The Grameen bank and the First Emperor

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The Grameen bank and the First Emperor

Many people are familiar with the story of the Grameen bank.  Its founder (Mohammad Yunus) recently won a Nobel Peace prize for his pionering work in micro-credit and poverty alleviation.  In essence, what he did was to set up a self-regulating lending system.  Before the Grameen bank came into being it was virtually impossible for a poor person in Bangladesh to obtain credit.  Because of extremely poor debt repayment rates, banks found that the cost of lending made it not worth their while to lend money to the poor.  This is largely due to their approach of designing increasingly complex credit scoring systems in order to decrease their risk.

What Yunnus did was to leverage informal trust relationships and distributed cognition to solve the problem.  Simply, anyone could take a loan up to a certain amount, if they could find 5 other people in their village who would take out the same loan amount, and they each guarentee each other’s debt.  Now, no-one would go into such an arrangement with someone they couldn’t trust, so immediately the need for credit scoring fell away.  The system was largely self-regulatory, with a very low cost of lending and a repayment rate of over 90%!

On a recent trip to London, I encountered a similar approach while viewing an exhibit on the First Emperor of China and his Terracotta Army at the British Museum.  Apparently this visionary leader (although often cruel and somewhat misguided) divided his people into groups of 5.  Each person in was responsible to see to it that his group members didn’t break the law, as they would all be subject to execution if one of them acted unlawfully.  Although it is similar, it fails to leverage the power of self-orginisation and trust, but I’m sure it had good results, as I can just imagine how inter-dependent these little groups became!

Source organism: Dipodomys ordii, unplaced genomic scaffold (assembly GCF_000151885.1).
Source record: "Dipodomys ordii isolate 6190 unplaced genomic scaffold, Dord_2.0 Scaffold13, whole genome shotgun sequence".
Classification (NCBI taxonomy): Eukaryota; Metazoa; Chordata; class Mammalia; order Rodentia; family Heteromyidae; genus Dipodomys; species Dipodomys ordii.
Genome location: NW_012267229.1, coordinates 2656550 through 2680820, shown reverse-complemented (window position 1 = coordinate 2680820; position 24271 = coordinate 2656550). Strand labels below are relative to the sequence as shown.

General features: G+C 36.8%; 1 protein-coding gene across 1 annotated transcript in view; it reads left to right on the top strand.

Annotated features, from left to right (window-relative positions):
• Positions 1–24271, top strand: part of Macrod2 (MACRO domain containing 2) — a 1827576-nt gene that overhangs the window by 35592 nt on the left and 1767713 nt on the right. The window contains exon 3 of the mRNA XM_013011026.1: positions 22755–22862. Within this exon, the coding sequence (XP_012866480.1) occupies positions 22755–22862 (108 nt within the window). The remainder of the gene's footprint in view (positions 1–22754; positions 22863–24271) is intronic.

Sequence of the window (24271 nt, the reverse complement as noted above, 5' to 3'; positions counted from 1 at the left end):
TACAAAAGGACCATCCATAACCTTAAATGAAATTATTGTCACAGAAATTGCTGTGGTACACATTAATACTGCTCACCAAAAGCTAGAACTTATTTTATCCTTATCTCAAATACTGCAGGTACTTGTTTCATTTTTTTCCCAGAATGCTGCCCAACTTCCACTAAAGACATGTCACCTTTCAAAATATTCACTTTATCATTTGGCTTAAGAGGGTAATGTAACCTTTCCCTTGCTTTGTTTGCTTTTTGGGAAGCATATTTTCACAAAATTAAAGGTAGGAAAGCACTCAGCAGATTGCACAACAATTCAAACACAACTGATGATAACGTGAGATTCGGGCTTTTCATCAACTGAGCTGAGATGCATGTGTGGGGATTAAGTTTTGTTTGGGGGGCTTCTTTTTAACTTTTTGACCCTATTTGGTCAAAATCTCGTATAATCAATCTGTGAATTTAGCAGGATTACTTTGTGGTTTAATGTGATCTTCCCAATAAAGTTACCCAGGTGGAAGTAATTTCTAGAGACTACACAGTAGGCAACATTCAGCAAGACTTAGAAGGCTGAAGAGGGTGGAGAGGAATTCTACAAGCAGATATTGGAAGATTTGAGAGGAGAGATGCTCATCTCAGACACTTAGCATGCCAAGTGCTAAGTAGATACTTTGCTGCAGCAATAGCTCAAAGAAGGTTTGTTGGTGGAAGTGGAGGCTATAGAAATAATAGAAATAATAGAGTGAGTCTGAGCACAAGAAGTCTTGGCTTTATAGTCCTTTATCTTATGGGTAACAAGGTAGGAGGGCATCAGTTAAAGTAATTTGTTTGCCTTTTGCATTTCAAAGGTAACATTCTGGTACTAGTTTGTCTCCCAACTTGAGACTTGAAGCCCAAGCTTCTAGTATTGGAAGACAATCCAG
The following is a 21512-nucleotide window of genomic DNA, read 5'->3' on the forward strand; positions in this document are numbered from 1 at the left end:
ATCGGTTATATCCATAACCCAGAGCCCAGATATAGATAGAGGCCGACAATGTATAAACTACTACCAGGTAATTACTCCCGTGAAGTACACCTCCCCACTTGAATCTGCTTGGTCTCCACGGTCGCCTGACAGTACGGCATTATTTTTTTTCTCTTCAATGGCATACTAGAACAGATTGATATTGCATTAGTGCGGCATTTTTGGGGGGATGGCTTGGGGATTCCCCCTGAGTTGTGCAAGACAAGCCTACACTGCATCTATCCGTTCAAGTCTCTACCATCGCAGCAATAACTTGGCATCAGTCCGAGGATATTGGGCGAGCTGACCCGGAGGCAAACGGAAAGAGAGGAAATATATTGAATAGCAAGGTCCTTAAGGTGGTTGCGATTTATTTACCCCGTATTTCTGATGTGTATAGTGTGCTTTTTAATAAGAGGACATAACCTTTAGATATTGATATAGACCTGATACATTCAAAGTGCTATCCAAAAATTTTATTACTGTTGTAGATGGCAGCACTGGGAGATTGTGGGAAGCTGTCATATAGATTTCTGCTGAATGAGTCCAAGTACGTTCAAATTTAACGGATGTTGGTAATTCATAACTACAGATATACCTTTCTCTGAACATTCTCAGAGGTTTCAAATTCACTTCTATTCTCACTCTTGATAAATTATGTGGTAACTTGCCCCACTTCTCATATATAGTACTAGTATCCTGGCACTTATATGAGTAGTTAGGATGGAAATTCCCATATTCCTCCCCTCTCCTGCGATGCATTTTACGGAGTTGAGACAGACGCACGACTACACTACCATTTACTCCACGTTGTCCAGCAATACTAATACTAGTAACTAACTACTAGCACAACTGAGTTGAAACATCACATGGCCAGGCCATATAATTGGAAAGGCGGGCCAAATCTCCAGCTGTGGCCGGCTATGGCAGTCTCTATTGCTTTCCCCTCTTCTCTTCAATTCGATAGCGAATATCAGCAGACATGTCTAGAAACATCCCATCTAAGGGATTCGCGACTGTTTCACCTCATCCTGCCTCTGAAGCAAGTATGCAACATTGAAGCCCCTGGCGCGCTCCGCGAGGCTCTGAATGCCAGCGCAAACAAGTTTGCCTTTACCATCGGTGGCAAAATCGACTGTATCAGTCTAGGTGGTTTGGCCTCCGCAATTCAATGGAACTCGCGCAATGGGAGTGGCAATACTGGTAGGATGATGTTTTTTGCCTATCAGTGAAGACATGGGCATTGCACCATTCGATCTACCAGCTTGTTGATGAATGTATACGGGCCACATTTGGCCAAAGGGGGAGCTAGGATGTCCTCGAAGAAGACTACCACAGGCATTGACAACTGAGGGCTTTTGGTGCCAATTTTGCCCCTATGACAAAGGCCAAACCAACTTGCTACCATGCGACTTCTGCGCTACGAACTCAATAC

So why spend so much time on these examples?  In South Africa, as in most other countries in the world, governments face increasingly complex issues, and have ever-decreasing resources.  One example would be the enormously complex problem of dealing with thousands of Aids orphans in most African countries.  In resource constrained environments, low-cost self regulating initiatives as described above can relieve the strain most governments are under.

All it requires is a mind open to new approaches, and people who are able to break out of old, ordered system paradigms (e.g. the only way to solve the credit repayment problem in Bangladesh was to increase the number of credit scoring rules).  It also requires leaders willing to adopt a safe-fail experimentation approach to complex problems, rather than a fail-safe, silver bullet approach.  This is also the foundation of most of what we focus on, and what the Cognitive Edge methods are based on.

By |October 19th, 2007|Categories: Uncategorized|0 Comments

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